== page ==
Those Deltans who have visited Abuja and major urban areas in Nigeria are amazed at the construction of highways, mansions and other infrastructure from the funds derived from the Niger Delta while they are deprived of their livelihood by the activities of oil companies which generate Nigeria’s wealth from the Delta region.  Those who cannot travel read and see exotic pictures of Dubai, Qatar and the Emirate states which are also oil producing regions but were less preferred destinations to life in the Niger Delta 50 years ago before the discovery of crude in Oloibiri.

Ordinary Niger Deltans also see something wrong in government’s acquiescence to the oil companies’ practice of locating their head offices and providing jobs far away from the Niger Delta where they operate and derive their profits and these Deltans are even more confused when a petroleum University is taken to far away Kaduna when the already existing petroleum institute in Warri is left to decay!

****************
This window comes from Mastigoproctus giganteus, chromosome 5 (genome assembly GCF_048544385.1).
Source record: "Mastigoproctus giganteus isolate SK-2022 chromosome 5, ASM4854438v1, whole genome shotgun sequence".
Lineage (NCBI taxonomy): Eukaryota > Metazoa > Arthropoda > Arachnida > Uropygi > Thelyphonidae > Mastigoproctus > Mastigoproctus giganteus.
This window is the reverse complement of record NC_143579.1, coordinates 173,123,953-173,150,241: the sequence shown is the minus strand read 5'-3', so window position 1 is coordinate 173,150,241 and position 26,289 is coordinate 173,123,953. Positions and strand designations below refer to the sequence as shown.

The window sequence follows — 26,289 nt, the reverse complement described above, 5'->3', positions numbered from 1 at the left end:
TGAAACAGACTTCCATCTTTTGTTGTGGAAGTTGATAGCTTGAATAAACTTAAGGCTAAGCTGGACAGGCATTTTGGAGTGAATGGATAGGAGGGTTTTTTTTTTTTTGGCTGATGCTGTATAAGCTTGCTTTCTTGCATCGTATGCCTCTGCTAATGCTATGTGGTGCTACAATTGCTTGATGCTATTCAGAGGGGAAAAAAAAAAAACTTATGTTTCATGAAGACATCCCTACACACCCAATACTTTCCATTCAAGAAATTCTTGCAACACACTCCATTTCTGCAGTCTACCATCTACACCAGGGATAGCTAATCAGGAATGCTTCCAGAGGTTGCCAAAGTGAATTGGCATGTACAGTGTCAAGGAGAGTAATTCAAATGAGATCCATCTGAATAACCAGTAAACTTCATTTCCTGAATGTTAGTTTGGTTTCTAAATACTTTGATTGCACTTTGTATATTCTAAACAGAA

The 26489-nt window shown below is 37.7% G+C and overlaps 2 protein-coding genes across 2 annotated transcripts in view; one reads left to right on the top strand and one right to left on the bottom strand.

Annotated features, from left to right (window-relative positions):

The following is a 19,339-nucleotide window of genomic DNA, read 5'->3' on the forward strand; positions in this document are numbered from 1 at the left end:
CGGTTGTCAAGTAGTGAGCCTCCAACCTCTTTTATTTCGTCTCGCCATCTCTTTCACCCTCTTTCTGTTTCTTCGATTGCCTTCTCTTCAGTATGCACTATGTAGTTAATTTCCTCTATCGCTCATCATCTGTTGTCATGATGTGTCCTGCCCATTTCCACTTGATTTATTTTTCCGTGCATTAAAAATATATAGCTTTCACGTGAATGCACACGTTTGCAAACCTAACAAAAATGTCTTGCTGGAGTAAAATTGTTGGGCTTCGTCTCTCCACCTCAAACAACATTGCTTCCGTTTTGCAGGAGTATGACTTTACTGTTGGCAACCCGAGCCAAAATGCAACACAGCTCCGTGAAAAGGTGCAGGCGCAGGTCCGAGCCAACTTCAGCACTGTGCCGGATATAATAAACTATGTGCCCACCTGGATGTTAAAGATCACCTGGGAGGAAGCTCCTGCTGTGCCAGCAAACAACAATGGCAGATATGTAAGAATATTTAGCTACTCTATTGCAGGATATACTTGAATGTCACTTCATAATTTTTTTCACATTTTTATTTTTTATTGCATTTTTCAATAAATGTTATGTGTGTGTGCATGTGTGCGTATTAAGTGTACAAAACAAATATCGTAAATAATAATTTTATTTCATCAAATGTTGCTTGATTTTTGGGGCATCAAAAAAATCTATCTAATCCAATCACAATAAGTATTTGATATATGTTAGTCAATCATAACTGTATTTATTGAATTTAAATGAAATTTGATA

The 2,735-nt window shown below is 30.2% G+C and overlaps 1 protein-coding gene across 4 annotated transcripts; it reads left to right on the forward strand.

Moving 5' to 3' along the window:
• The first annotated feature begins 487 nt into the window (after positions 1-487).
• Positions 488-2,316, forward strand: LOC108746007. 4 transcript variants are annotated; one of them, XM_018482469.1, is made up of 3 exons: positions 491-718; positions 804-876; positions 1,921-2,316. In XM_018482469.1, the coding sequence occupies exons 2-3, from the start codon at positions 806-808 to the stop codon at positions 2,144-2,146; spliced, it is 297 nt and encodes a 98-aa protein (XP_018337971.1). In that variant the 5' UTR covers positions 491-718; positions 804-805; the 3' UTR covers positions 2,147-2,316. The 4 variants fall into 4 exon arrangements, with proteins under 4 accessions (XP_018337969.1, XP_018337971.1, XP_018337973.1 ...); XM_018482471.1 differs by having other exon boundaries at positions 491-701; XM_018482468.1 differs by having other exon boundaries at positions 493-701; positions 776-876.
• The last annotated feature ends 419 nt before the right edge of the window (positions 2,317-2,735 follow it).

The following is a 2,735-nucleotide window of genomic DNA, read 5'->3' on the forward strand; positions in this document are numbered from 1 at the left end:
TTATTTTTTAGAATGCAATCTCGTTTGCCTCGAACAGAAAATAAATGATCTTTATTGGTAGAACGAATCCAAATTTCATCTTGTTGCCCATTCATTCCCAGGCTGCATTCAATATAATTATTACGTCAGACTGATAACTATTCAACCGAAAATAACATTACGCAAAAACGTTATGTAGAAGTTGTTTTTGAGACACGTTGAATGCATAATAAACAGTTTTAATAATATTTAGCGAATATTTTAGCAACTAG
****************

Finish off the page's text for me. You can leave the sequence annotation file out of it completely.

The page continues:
The majority of the victims of oppression in the Niger Delta have lost their voices, but they wait endlessly for beneficent change that refuses to come before they are completely quietly decimated in fulfillment of the wishes of some fellow Nigerians whose fortunes are tied to the elimination of communities in the Niger Delta!

To those Niger Deltans, MEND will be seen as saviour and its recent attack on Atlas Cove, one of Nigeria’s major oil depots outside the Niger Delta may be a wakeup call to recognize the difficulties for a regular army to triumph in a guerilla war spurred by self preservation.  It is now time to talk with justice and fiscal federalism as the agenda.

SAVE THE NAIRA, SAVE NIGERIANS!